NFIB-led effort concludes as President Obama signs off on full 1099 repeal
In a win for small businesses, the president has signed off on a bill to repeal the onerous IRS Form 1099 reporting requirement. The Senate passed H.R. 4, a bill to fully repeal the requirement, on April 5. The same bill was passed in the House earlier in March. NFIB led the repeal effort on behalf of over 350,000 member businesses.
“Small businesses have been struggling to come up with a way to account for this burdensome tax reporting mandate, and it has been the top priority of NFIB to see it repealed,” said Susan Eckerly, Senior Vice President of Federal Public Policy at NFIB. “NFIB and its members are glad to finally see this ill-conceived rule removed from the books by Congress.”
Senators Mike Johanns (R-NE) and Joe Manchin (D-WV) introduced the repeal bill in the Senate. It mirrored legislation which passed in the House of Representatives on March 3 to repeal the 1099 tax reporting rule, H.R. 4.
“NFIB thanks Senator Johanns for bringing this repeal to the Senate floor for a vote,” added Eckerly. “No other rule or regulation has been as widely unpopular as the 1099 mandate, and it was past time to see it go.”
The 1099 tax reporting rule was included in the passage of the Patient Protection and Affordable Care Act last year. It was criticized by lawmakers from both parties in both chambers of Congress and the White House as being an over-burdensome paperwork mandate placed on small businesses.
It would have required small businesses to file Form 1099 for every business-to-business transaction totaling over $600. The requirement, intended to capture lost tax revenue, would have placed the burdensome requirement on small businesses of not only reporting on their own income, but also the income of their vendors.
Why is the 1099 reporting requirement bad for small business?
· On average, small businesses spend more than $74 per hour on their tax compliance obligations, which make it the most expensive paperwork burden that the federal government imposes on small business owners.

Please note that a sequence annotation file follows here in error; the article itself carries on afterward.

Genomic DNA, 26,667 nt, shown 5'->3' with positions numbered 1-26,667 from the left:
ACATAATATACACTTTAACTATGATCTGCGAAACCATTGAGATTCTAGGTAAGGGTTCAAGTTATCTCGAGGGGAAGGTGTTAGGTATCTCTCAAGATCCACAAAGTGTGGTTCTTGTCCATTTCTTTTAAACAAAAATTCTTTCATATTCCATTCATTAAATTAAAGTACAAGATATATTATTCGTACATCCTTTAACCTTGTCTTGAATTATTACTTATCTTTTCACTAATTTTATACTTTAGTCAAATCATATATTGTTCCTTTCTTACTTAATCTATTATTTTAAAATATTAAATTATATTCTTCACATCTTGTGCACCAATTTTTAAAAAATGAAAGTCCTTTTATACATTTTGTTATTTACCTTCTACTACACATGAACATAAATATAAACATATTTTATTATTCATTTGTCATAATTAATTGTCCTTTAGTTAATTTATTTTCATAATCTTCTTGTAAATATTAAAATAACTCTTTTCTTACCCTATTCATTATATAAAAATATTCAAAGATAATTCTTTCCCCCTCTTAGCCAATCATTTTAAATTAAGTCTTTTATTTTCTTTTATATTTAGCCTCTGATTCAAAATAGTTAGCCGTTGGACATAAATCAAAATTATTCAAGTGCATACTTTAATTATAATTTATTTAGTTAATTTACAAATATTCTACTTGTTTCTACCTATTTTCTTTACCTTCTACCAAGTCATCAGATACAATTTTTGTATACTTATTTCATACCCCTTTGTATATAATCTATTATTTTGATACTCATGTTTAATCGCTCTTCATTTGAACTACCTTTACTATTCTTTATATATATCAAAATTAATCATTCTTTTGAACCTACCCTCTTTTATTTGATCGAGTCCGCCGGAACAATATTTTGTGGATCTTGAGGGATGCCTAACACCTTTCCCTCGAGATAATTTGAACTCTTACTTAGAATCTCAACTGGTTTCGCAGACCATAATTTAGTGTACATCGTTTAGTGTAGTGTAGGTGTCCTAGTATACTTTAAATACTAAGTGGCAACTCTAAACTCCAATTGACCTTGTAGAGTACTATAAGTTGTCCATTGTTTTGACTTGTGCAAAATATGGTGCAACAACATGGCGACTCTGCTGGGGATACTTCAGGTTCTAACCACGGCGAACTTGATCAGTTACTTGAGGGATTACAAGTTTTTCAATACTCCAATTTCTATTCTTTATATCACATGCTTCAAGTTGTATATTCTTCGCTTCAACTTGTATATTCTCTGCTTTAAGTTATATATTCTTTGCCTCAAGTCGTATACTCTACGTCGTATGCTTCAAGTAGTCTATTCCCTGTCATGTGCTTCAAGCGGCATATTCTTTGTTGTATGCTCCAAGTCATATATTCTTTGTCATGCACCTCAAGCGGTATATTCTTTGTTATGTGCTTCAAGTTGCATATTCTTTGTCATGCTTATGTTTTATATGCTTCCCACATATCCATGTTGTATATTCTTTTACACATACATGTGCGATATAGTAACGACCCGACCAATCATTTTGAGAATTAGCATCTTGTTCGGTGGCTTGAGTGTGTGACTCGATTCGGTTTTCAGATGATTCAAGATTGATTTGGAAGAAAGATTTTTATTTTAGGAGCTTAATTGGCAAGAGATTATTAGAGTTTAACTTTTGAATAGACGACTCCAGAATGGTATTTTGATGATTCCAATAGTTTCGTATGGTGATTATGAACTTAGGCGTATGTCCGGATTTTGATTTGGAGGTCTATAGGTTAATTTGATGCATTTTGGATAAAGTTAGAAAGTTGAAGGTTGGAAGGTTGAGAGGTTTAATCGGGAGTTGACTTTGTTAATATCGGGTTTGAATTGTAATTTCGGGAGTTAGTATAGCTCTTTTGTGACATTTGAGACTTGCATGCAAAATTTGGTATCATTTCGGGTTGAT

· Small businesses typically lack an in-house finance department to track this type of reporting, which means owners could be faced with hiring outside help to ensure their businesses comply with the new law.
· Complying with the tax code is already 66 percent more expensive for small businesses than large businesses.
· 1099 reporting will cost more in compliance than it will generate in revenue and could subject small businesses to more audits from the IRS.
· While this reporting requirement seeks to capture non-compliant corporations, it actually places the burden on compliant small businesses.
Previous Legislative Activity
· On March 3, 2011, H.R. 4 passed 314-112; it was an NFIB key vote.
· NFIB worked hard to secure the support of 76 Democrats and 83 freshman congressmen. The bill had unanimous Republican support.
· The testimony of NFIB member Jerol Kivett before the House Small Business Committee in late February highlighted the negative impact the 1099 reporting requirement would have on a small, family-owned business.
· NFIB key-voted in support of 2010 legislation (H.R. 5982) that fully repealed 1099, but it did not pass the House.
· On Feb. 2, 2011, NFIB key-voted in support of the Stabenow amendment; it passed 81-17. This amendment also fully repeals the 1099 tax reporting requirement.
· NFIB key-voted in support of previous legislation (the Johanns amendment) that fully repealed 1099, but it did not pass the Senate.
· NFIB also key-voted against legislation—the Nelson (Fla.) amendment—that did not fully repeal 1099, and it did not pass the Senate.